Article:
A recent inspection of the 20-year-old water-lubricated propeller shaft bearings installed on a twin-screw cruise ship were found to be within classification society parameters.
In addition, the bearings were suitable for continued use for a further 10 years.
At the shipowner’s request, Thordon Bearings attended the unnamed cruise ship’s docking at Damen Brest, France, to assess the propeller shaft liners and outboard bearings of the 2,500 pax-capacity cruise ship.
Her COMPAC bearings were installed in 1999.
Thordon’s Business Development Manager – Marine, Jeffrey Butt, said: “After more than 20 years of service and 6,100 annual operating hours, bearing clearances were significantly below Lloyd’s Register’s 10.5 mm maximum allowable clearance.
The maximum clearance recorded was 7.34 mm on a starboard shaft bearing. The vessel could potentially operate these same bearings for another 10 years,” he claimed.
The condition of the 83,000 gt vessel’s shaft liners – themselves indicative of successful bearing performance – was claimed to be equally impressive.
Gus Juarez, Thordon Bearings’ technician from the Global Service & Support team involved in the inspection, said: “There were some minor circumferential marks on the shaft liners, but they looked well-polished. There was no indication of circumferential grooving or damage. All liners were determined to be in satisfactory shape.”
Copies of all the inspection videos were provided to the LR surveyor and shipowner representatives following the October drydocking.
According to Butt, the reliability and near-obsolescent maintenance requirement of a seawater lubricated shaftline is one of the main reasons why the cruise sector increasingly favours a conventional propeller shaft arrangement over a podded propulsion system.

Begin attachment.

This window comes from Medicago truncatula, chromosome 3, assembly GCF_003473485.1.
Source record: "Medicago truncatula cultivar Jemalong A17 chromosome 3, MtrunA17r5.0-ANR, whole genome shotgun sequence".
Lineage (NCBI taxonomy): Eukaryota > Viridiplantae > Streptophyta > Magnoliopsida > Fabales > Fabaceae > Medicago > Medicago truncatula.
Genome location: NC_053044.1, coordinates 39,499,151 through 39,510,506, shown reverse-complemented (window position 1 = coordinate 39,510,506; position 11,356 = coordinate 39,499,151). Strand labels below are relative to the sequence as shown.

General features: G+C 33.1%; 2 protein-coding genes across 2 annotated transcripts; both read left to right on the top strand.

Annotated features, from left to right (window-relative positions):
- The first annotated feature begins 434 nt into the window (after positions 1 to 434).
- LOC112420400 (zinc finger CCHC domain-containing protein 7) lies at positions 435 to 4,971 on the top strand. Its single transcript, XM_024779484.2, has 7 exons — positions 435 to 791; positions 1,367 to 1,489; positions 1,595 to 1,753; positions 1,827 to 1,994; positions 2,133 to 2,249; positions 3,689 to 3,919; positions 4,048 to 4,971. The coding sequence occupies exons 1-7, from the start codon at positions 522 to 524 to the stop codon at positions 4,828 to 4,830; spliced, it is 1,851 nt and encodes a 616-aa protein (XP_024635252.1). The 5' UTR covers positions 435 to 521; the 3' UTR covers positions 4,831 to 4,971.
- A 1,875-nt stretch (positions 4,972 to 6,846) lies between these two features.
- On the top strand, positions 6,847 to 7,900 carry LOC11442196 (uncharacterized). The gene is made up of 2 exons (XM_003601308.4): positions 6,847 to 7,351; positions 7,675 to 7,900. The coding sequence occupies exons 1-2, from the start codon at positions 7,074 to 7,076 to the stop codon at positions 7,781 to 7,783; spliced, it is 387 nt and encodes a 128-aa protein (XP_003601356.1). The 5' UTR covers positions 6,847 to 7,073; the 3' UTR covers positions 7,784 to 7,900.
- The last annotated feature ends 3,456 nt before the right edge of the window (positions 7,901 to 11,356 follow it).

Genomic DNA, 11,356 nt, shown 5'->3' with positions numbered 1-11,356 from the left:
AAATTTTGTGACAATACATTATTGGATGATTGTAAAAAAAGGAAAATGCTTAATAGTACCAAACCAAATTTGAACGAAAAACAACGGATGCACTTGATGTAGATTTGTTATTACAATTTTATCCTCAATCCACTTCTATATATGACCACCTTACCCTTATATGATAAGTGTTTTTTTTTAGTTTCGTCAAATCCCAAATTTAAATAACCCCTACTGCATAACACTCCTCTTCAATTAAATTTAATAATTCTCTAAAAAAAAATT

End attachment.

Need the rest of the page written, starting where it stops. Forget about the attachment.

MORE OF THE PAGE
“We have accumulated data over the past eight years revealing more than 25 incidents where the pod failures resulted in cancelled or changes to cruise itineraries.
I know one vessel that has been in and out of drydock five times in the past eight years, resulting in 55 itinerary changes, two cancelled sailings, several shortened port stays, and thousands of dollars in compensation. You don’t seem to have this kind of bother with a shafted ship,” Butt added.
“Compared to pods, a ship fitted with COMPAC has an enviable track record. Performance, reliability and environmental sustainability is unmatched,” he said.
The shaft inspection at the Brest yard was the second cruise ship to emerge from a drydocking with a Thordon bearing in near perfect condition after decades of operation.
In September, 2015, during the inspection of a sistership, surveyors recorded a bearing wear down of 7 mm. This was 17 years after the system was installed.
Craig Carter, Director of Marketing and Customer Service, Thordon Bearings, said: “Based on our cruise installations to date, a seawater-lubricated propeller shaft system typically has a wear-life of 25 years, saving millions in maintenance costs and emergency repairs. There are no lubricants to purchase, no service contracts to sign, reduced maintenance budgets and zero pollution risk,” he stressed.
Thordon has supplied water-lubricated bearing systems to cruise ships operated by Princess Cruises, Seabourn, Disney Cruises, Viking Cruises, MSC Cruises, P&O Cruises, Oceania, and Regent Seven Seas, among others.